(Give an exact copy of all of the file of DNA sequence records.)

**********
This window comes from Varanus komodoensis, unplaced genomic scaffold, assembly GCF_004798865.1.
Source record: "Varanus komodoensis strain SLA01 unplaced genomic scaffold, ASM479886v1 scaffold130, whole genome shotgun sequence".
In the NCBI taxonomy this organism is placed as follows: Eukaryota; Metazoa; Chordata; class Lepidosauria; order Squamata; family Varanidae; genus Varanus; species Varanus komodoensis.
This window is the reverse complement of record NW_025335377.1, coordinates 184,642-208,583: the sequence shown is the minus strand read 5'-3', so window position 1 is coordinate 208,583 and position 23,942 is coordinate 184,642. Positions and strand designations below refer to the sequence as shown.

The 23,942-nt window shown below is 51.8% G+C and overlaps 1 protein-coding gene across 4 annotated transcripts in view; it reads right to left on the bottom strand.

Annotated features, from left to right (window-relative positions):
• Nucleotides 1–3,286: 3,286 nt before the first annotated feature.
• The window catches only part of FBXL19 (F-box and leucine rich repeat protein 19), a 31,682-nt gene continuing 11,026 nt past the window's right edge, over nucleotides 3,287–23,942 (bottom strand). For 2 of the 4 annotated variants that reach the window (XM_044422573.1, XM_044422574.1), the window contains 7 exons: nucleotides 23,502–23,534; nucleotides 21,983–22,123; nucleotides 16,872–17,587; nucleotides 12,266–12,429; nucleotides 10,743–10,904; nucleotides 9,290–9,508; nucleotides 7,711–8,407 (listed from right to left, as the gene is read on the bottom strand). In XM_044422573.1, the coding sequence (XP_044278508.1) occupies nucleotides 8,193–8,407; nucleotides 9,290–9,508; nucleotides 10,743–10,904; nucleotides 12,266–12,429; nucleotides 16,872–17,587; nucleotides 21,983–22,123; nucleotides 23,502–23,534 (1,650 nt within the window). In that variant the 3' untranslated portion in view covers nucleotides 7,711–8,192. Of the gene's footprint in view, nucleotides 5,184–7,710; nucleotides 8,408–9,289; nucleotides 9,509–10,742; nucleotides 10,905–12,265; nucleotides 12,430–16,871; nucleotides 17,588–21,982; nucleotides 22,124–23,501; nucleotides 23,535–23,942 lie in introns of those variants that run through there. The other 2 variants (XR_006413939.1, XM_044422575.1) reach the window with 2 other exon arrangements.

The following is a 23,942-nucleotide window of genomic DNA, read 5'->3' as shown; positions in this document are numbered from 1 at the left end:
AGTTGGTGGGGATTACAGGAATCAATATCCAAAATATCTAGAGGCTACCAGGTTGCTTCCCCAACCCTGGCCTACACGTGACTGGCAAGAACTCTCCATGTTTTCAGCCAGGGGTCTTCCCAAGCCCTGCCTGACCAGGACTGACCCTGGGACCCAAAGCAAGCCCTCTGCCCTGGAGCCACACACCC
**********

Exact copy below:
This window comes from Varanus komodoensis, unplaced genomic scaffold, assembly GCF_004798865.1.
Source record: "Varanus komodoensis strain SLA01 unplaced genomic scaffold, ASM479886v1 scaffold130, whole genome shotgun sequence".
In the NCBI taxonomy this organism is placed as follows: Eukaryota; Metazoa; Chordata; class Lepidosauria; order Squamata; family Varanidae; genus Varanus; species Varanus komodoensis.
This window is the reverse complement of record NW_025335377.1, coordinates 184,642-208,583: the sequence shown is the minus strand read 5'-3', so window position 1 is coordinate 208,583 and position 23,942 is coordinate 184,642. Positions and strand designations below refer to the sequence as shown.

The 23,942-nt window shown below is 51.8% G+C and overlaps 1 protein-coding gene across 4 annotated transcripts in view; it reads right to left on the bottom strand.

Annotated features, from left to right (window-relative positions):
• Nucleotides 1–3,286: 3,286 nt before the first annotated feature.
• The window catches only part of FBXL19 (F-box and leucine rich repeat protein 19), a 31,682-nt gene continuing 11,026 nt past the window's right edge, over nucleotides 3,287–23,942 (bottom strand). For 2 of the 4 annotated variants that reach the window (XM_044422573.1, XM_044422574.1), the window contains 7 exons: nucleotides 23,502–23,534; nucleotides 21,983–22,123; nucleotides 16,872–17,587; nucleotides 12,266–12,429; nucleotides 10,743–10,904; nucleotides 9,290–9,508; nucleotides 7,711–8,407 (listed from right to left, as the gene is read on the bottom strand). In XM_044422573.1, the coding sequence (XP_044278508.1) occupies nucleotides 8,193–8,407; nucleotides 9,290–9,508; nucleotides 10,743–10,904; nucleotides 12,266–12,429; nucleotides 16,872–17,587; nucleotides 21,983–22,123; nucleotides 23,502–23,534 (1,650 nt within the window). In that variant the 3' untranslated portion in view covers nucleotides 7,711–8,192. Of the gene's footprint in view, nucleotides 5,184–7,710; nucleotides 8,408–9,289; nucleotides 9,509–10,742; nucleotides 10,905–12,265; nucleotides 12,430–16,871; nucleotides 17,588–21,982; nucleotides 22,124–23,501; nucleotides 23,535–23,942 lie in introns of those variants that run through there. The other 2 variants (XR_006413939.1, XM_044422575.1) reach the window with 2 other exon arrangements.

The following is a 23,942-nucleotide window of genomic DNA, read 5'->3' as shown; positions in this document are numbered from 1 at the left end:
AGTTGGTGGGGATTACAGGAATCAATATCCAAAATATCTAGAGGCTACCAGGTTGCTTCCCCAACCCTGGCCTACACGTGACTGGCAAGAACTCTCCATGTTTTCAGCCAGGGGTCTTCCCAAGCCCTGCCTGACCAGGACTGACCCTGGGACCCAAAGCAAGCCCTCTGCCCTGGAGCCACACACCC